Agricultural programs are disappearing across the nation, including Minnesota. The latest statistics indicate that two out of every 100 people have ties to production agriculture. This means that 98 percent of people do not know where their food comes from or how it was made. This division will continue as funding and staffing are cut within Agriculture programs in not only Minnesota, but across the Northern Great Plains. The importance of agricultural education transcends the classroom – we need it to continue to thrive. In 2016, over 5,000 agricultural careers were posted on agriculturally-related job boards. It was illustrated that only 23 percent of those jobs were filled by qualified applications with agricultural experience and background.
The United States government believed in 1956 that the only way to combat foreign aggression and the launch of the Soviet Union’s Sputnik rocket was to encourage STEM (Science, Technology, Engineering, Mathematics) courses to their young students, even at the high school level. These individuals included Carl Sagan and Neil Armstrong, as well as a young Cresco, Iowa native who went on to be credited with saving millions of lives by improving wheat cultivators in Mexico and the east Asian countriesz: Norman Borlaug.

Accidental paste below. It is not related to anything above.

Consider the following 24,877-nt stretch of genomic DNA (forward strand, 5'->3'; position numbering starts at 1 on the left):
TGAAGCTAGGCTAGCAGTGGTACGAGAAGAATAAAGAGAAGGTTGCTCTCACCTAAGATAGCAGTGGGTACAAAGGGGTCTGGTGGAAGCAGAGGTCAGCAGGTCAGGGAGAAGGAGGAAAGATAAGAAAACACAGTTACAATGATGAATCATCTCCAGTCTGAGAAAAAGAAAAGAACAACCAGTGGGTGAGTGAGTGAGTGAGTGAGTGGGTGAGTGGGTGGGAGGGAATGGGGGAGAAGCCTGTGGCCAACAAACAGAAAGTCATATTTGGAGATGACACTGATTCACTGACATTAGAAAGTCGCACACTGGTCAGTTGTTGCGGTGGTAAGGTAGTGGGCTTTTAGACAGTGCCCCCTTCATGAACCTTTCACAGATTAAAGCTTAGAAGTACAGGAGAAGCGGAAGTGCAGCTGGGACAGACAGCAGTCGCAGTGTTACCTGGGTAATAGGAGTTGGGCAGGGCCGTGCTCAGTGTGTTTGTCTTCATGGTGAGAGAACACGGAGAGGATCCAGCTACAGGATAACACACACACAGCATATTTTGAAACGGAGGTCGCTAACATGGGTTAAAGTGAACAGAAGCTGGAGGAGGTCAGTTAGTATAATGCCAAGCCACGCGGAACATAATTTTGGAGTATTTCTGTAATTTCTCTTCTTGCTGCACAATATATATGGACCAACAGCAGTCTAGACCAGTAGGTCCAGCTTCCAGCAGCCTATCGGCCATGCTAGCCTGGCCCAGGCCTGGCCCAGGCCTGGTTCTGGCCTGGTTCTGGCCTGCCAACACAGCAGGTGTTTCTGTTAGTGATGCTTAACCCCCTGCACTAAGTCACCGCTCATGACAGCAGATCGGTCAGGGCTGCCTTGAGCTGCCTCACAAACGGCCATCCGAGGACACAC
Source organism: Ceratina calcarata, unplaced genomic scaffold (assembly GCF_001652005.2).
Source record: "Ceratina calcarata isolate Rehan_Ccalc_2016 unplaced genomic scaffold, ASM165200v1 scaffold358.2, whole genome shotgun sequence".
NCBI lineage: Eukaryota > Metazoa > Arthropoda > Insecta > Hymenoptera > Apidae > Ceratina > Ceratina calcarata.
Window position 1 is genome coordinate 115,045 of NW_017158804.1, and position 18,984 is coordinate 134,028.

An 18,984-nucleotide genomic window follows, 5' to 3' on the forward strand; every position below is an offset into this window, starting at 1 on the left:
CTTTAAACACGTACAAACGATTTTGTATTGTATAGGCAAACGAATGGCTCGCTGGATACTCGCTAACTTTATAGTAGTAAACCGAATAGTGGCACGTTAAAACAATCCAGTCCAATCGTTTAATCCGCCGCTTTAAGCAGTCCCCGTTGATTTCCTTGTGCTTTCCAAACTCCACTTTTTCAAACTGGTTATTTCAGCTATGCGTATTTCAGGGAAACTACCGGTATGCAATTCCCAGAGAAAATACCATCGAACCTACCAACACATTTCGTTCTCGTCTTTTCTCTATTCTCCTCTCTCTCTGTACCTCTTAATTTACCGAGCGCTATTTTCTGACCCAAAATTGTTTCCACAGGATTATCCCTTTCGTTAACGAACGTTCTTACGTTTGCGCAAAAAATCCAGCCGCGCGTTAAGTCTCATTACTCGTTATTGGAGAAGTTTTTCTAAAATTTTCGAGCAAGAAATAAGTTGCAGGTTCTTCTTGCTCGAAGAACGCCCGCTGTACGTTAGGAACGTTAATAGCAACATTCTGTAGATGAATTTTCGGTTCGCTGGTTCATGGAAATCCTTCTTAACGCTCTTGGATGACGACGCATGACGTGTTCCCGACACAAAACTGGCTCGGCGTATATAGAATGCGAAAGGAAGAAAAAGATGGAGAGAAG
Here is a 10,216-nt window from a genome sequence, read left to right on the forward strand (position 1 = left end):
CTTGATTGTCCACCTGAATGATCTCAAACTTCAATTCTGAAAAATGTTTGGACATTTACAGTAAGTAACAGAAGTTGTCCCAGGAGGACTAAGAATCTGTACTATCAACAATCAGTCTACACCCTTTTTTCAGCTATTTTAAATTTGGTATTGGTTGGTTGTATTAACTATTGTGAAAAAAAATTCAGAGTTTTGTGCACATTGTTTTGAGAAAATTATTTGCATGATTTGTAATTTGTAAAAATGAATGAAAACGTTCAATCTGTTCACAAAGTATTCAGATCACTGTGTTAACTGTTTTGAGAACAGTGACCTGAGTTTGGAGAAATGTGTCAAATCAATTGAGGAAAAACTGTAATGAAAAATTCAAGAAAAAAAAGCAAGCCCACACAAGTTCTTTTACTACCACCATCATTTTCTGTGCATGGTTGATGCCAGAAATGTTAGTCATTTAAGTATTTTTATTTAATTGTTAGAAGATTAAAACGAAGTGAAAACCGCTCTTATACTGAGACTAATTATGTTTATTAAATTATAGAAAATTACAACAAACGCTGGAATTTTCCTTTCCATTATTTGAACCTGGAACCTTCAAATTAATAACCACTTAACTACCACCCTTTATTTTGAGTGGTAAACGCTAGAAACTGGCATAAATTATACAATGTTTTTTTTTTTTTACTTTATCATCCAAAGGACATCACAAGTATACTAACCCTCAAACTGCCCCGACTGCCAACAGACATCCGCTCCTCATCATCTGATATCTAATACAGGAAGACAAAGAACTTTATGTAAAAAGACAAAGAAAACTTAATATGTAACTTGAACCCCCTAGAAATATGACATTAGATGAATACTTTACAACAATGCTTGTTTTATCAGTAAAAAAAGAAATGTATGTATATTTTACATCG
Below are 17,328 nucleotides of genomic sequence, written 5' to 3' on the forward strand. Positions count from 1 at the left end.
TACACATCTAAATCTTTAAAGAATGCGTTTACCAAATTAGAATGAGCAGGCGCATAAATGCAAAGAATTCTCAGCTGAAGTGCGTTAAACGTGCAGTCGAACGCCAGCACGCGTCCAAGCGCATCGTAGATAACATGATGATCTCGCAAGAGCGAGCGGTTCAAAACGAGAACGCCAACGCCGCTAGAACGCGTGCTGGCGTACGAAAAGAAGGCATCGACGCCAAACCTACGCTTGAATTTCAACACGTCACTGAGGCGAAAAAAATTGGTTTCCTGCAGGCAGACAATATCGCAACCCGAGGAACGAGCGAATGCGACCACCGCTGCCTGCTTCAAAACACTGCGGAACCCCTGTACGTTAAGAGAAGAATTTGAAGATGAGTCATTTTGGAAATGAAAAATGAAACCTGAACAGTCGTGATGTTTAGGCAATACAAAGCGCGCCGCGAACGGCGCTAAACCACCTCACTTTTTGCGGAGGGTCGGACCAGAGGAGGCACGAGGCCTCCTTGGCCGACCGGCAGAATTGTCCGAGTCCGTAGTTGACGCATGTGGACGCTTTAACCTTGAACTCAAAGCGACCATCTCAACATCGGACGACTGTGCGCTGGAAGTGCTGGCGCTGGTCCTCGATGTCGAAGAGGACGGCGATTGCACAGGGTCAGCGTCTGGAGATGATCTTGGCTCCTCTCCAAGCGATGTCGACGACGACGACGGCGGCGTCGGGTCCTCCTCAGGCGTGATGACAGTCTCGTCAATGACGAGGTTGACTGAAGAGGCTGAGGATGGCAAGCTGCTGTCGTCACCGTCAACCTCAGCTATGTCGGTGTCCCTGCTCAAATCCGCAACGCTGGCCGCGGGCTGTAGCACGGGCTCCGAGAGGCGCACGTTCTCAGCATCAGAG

A career and technical education that stressed the rigors of advanced sciences was advocated and marketed across the United States, and within 13 years, the United States became the first country to successfully land a space shuttle and have man step foot on another planetary region. While attaining a lunar landing is well in our past, by 2050, the world’s population will reach over 9 billion people. That substantial growth will equate to a 22 percent increase, requiring agricultural producers to produce as much food as they have produced in the previous 10,000 years COMBINED.
As lawmakers, legislators, business and industry leaders, farmers, and ag educators, we must continue to challenge our communities to advance agricultural and dood Science Technology curriculum to our young students. We will need them to survive.